We met most of the owners of these properties, and I was fascinated to see how all these people had decorated their homes to reflect their lives. There was the man with a thimble collection whose children had all emigrated to Australia and who’d hung his garage with Australian flags; the woman who worked for years with a camel rescue centre in Syria and filled her house with green palm fronds; the house with the bright orange conservatory, a gaggle of inquisitive geese, and a cat tunnel dug into the wall.
These families were relocating because of many reasons: illness, old age, an increasing need to be closer to loved ones. Some seemed more resigned than others to be moving on – and I understand why, because leaving a familiar way of life behind you can be terrifying.
But while we were far away from London, I began to have uneasy nightmares about my dad’s house. Each night my mind filled with scenes of break-ins, spontaneous fires, unlocked doors and a confusion of visitors arriving for unexpected house parties.
When I eventually came back to London in December, it was with a bitter sense of relief. I wanted to embrace a new life in Scotland – but I needed to be in my family’s house. After so many years of wanting to keep moving, all I want to do now is stay very still in a place of comfort, and wait for this grief to wash over me.
Life inside an ice house, and a sense of reclamation
Of course, a broken boiler made the grief process a lot more stressful.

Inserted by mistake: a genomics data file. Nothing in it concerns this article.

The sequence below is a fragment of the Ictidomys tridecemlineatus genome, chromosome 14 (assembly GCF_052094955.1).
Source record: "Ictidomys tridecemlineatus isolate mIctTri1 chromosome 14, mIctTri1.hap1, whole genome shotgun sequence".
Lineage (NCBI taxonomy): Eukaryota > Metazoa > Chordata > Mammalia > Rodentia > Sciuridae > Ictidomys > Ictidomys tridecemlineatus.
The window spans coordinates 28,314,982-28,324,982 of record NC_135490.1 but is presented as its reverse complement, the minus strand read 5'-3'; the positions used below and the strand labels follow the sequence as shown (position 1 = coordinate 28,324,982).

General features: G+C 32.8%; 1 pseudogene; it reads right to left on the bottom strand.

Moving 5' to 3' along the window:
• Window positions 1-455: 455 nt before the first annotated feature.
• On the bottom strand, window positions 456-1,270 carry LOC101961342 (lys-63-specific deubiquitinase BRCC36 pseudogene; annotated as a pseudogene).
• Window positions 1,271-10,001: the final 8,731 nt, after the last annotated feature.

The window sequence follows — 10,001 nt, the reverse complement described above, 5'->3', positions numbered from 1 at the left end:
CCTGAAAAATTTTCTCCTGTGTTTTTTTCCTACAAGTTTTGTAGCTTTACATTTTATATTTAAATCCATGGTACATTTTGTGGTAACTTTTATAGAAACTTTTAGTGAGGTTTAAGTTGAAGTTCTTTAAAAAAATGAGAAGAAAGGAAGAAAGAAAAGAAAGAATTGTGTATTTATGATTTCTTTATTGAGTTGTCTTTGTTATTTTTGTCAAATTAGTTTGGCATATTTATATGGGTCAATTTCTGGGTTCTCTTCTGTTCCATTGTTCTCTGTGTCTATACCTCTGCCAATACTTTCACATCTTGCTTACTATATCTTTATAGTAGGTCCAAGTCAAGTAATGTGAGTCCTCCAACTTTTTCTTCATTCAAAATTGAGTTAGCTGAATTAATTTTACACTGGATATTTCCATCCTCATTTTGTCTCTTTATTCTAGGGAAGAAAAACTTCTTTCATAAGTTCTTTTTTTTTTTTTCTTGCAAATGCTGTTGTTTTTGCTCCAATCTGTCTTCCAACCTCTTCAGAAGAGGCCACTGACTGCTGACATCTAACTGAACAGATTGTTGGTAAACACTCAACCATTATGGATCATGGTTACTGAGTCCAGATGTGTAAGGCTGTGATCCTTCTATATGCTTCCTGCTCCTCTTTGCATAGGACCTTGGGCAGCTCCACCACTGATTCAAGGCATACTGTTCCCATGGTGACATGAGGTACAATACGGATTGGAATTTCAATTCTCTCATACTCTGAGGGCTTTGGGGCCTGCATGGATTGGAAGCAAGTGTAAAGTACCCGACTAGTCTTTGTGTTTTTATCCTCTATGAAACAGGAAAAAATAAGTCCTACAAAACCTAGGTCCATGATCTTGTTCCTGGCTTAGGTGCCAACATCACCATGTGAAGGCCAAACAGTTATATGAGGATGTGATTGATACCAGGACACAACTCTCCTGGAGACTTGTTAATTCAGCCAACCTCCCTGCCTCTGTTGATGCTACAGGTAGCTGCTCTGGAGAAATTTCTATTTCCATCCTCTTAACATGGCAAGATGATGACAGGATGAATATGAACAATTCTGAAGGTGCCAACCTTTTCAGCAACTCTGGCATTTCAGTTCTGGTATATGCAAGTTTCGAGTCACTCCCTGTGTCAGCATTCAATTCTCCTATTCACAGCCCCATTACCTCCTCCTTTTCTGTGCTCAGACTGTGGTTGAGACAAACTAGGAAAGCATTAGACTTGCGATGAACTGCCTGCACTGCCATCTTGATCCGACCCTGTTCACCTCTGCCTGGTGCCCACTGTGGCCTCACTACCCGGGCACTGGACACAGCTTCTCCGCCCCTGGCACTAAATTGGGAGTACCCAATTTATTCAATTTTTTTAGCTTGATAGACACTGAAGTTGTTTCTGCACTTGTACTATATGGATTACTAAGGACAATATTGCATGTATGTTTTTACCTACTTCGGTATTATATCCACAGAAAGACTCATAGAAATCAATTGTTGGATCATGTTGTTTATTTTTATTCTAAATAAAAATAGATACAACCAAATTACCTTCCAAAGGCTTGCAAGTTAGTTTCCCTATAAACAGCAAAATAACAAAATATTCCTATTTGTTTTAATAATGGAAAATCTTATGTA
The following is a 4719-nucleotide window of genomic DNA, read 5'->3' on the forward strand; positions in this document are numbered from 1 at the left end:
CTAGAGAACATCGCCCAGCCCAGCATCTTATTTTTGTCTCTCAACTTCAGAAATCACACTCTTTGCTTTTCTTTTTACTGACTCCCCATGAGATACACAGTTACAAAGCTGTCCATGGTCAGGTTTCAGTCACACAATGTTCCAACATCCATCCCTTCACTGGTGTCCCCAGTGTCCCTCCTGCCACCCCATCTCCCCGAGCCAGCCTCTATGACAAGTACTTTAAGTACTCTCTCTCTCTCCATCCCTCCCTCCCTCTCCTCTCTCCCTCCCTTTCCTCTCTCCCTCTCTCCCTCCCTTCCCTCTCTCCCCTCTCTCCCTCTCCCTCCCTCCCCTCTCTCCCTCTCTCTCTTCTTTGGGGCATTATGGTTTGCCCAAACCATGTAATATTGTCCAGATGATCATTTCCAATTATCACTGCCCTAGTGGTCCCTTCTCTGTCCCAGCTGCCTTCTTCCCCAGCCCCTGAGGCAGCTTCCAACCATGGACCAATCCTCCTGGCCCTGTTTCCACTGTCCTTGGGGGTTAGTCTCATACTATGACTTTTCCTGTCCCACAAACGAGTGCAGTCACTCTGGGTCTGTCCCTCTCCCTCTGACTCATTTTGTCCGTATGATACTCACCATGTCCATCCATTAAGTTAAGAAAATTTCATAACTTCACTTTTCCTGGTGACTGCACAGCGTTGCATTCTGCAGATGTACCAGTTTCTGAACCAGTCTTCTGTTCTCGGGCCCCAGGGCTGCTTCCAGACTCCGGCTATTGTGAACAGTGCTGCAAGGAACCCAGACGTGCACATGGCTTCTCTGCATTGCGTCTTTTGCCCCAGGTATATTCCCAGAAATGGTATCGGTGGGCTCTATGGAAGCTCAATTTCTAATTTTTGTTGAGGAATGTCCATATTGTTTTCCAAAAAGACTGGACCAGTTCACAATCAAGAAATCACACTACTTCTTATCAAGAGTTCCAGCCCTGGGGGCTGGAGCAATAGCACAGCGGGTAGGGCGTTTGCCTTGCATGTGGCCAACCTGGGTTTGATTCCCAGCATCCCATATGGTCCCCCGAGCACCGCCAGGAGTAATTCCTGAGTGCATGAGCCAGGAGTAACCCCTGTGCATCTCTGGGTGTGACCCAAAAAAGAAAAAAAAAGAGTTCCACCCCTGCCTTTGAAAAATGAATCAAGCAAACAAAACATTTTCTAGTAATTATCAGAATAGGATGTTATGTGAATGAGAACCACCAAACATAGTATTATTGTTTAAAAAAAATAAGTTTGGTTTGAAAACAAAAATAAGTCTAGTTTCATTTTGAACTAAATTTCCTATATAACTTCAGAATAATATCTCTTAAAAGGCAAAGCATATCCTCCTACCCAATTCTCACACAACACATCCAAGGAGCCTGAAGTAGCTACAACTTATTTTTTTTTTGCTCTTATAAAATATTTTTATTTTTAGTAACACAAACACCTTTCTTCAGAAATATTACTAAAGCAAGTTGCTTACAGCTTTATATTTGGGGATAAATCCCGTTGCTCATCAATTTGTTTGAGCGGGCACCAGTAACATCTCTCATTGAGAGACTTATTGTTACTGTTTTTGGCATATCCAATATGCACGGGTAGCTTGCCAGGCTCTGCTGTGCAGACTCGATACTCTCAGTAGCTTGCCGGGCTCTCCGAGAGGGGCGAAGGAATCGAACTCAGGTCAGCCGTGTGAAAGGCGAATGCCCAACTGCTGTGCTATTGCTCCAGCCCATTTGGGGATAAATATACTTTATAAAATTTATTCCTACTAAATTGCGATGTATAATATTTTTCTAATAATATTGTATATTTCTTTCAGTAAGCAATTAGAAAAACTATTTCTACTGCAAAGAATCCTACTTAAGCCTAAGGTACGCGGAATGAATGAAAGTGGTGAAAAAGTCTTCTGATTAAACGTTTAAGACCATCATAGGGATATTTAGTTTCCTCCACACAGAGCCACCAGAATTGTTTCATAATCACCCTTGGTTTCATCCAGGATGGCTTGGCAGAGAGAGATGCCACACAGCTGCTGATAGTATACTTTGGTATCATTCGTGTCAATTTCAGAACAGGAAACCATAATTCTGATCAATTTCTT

Jamie’s job called him quickly back to Scotland, so for four weeks straight, I was suddenly isolated by myself in a strange nothing-space. I spent all my time in a living room stronghold of 10’C, warmed only by two electric space heaters and a hastily constructed fire; my body dressed in leggings and tracksuit bottoms, thick HeatHolder socks, thermal long sleeved tops, a woollen black turtleneck once belonging to my mum, and an Ebay-purchased heavy knit jumper.
Under my multiple duvets, watching my breath mist above my head, I thought long and hard about what this house signifies.
It’s a safe space for me to actively feel my grief at losing both my parents, sure: but it’s also filled to the brim with them. Every picture I didn’t choose to frame or hang on the wall is a reminder of them. Every colour of carpet, every curtain pattern, every lampshade, every decoration is proof that I’m living around their memories.
For better or worse, this house is mine now – and these reminders, which have the ability to be both positive and negative, aren’t going anywhere until I decide they should. And I get the strong sense that part of my healing process is to reclaim this house so it feels like it belongs to me.
So I began to think about lampshades, wall murals, framing my own pieces of art I’ve bought around the world. Changing the curtains. Buying a good mattress for the first time in my life.
And with this thinking came a sense of proactivity. After what felt like months of passive hibernation beneath the covers, I began to actively preserve myself against the cold.
I used towels from my dad’s scarily organised airing cupboard to cover the gaps at the bottom of each door in the house. I spent an evening clumsily sewing up an old sweatshirt of my mum’s, filling it with rice to make a draught excluder.
Copying what my dad did years ago with the draughty front door, I hammered pins into the doorframe of the living room and hung a scratchy mohair blanket to stop any cold air from getting in. My fire-laying and lighting skills improved with every evening’s attempt.